By: Ronald J. Arias
On September 17, 2020, Governor Gavin Newsome signed AB 685 into law. Effective January 1, 2021, AB 685 makes several changes to the California Labor Code regarding occupational exposure to COVID-19. This includes authorizing Cal-OSHA to essentially shut down a workplace if it determines that the risk of COVID-19 exposure constitutes an imminent hazard to employees.
More importantly for most employers, it also requires employers to provide the following notifications within one business day of finding out that someone was diagnosed with COVID-19 in the workplace:
- Provide a written notice to all employees and subcontractors who were on the premises at the same worksite as the infected individual that they may have been exposed to COVID-19.
- Provide a written notice to the exclusive representative, if any, of employees.
- Provide all employees who may have been exposed with information regarding COVID-19-related benefits to which the employee may be entitled under applicable federal, state, or local laws, including workers’ compensation, and options for exposed employees, including COVID-19-related leave, company sick leave, state-mandated leave, supplemental sick leave, or negotiated leave provisions, as well as anti-retaliation and anti-discrimination protections of the employee.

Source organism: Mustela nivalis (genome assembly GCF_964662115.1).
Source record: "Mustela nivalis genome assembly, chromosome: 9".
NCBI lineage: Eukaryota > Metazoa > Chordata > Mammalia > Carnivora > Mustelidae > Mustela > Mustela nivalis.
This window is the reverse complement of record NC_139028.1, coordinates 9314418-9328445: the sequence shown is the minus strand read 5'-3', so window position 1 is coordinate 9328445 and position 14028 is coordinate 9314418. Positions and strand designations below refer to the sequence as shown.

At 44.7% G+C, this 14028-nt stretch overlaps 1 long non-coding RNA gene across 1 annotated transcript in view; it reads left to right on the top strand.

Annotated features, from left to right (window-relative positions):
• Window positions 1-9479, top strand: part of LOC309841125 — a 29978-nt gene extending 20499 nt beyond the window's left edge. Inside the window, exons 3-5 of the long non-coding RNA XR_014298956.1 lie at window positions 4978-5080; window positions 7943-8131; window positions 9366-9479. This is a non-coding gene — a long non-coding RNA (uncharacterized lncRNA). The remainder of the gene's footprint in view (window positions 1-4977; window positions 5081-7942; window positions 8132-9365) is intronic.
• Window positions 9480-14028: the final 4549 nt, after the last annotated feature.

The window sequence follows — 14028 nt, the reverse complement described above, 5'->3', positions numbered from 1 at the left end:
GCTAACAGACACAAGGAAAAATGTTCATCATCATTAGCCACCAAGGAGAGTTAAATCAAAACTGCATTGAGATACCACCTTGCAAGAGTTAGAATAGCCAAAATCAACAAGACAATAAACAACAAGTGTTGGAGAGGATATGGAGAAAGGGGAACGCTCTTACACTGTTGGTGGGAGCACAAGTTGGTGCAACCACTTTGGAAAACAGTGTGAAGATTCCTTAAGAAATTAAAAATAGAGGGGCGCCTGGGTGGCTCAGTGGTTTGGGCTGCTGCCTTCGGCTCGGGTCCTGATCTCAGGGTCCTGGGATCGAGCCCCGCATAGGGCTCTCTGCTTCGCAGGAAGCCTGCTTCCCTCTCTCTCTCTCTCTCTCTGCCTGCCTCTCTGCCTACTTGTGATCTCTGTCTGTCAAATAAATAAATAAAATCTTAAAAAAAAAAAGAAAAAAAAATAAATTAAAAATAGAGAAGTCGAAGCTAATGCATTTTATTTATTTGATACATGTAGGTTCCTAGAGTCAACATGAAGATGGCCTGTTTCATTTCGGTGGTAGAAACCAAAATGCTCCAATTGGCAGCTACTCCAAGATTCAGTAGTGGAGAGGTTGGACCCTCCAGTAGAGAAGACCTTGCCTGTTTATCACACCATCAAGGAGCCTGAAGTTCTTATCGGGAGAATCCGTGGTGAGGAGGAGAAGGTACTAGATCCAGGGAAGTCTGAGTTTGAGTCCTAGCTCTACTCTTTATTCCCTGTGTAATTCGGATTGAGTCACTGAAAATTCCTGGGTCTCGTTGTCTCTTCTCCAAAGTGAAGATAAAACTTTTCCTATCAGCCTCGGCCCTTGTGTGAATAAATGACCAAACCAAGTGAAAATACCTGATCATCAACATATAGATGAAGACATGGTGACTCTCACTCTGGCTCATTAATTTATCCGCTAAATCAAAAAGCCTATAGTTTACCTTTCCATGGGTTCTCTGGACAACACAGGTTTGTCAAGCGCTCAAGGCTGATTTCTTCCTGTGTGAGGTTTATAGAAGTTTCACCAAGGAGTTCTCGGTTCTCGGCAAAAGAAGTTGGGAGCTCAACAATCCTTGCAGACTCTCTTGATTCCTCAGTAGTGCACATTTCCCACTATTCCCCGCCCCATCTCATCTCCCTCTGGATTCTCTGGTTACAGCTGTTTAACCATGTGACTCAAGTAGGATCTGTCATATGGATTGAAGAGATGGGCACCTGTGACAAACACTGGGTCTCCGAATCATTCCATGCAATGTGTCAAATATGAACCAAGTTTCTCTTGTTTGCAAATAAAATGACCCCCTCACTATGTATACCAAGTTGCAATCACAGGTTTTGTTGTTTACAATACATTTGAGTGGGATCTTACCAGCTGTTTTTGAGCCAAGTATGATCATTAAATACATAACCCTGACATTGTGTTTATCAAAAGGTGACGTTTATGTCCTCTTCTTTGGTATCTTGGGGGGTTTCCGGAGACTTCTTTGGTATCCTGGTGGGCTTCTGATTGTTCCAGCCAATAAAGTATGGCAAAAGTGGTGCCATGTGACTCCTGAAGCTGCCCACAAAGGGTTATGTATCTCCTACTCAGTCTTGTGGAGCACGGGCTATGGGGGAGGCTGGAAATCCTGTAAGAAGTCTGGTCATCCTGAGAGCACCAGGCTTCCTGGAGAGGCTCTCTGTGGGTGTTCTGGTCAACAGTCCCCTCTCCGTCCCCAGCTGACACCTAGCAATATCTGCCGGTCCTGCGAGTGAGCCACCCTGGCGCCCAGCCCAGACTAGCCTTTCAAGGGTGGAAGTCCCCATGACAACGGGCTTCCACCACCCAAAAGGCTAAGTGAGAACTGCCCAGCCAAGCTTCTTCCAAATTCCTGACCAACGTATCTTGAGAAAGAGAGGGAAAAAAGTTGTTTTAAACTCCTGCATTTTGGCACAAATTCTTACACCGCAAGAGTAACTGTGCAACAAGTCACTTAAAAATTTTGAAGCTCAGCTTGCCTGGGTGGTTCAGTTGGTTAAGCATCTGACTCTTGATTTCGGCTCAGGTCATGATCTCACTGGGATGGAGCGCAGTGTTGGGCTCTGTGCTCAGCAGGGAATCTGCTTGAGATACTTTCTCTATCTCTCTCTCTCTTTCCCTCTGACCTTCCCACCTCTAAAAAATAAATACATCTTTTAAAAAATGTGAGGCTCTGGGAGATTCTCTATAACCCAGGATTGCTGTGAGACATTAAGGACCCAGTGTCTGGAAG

- Notify all employees and subcontractors about the disinfection and safety plan that the employer will implement and complete per the guidelines of the federal Centers for Disease Control.
- If an employer is notified of the number of cases that meet the definition of a “COVID-19 outbreak,” as defined by the State Department of Public Health, the employer must notify the local public health agency within 48 hours. An employer that has an outbreak subject to this section shall continue to give notice to the local health department of any subsequent laboratory-confirmed cases of COVID-19 at the worksite.
The notices required under this legislation are above and beyond any notices required under existing orders and directives by public health departments. Employers will need to review these new requirements carefully and be prepared for the eventuality that one of their employees tests positive after the law goes into effect in 2021. One business day is a very tight deadline so businesses need to draft these notices in advance so they are ready to go if they are needed. For example, researching what COVID-19-related benefits workers may be entitled to and updating that research from time to time will take some time and should be done before a business finds out it has a positive case and is scrambling to respond. Likewise, businesses need to be thinking about disinfection plans in the event of a positive case, to be adjusted for case facts like where the employee or contractor worked, etc., should be prepared.
Buchalter has experienced Labor & Employment and Environmental, Health & Safety attorneys to assist businesses comply with these new requirements, as well as other COVID-19 requirements. Please contact any of the attorneys below for more information.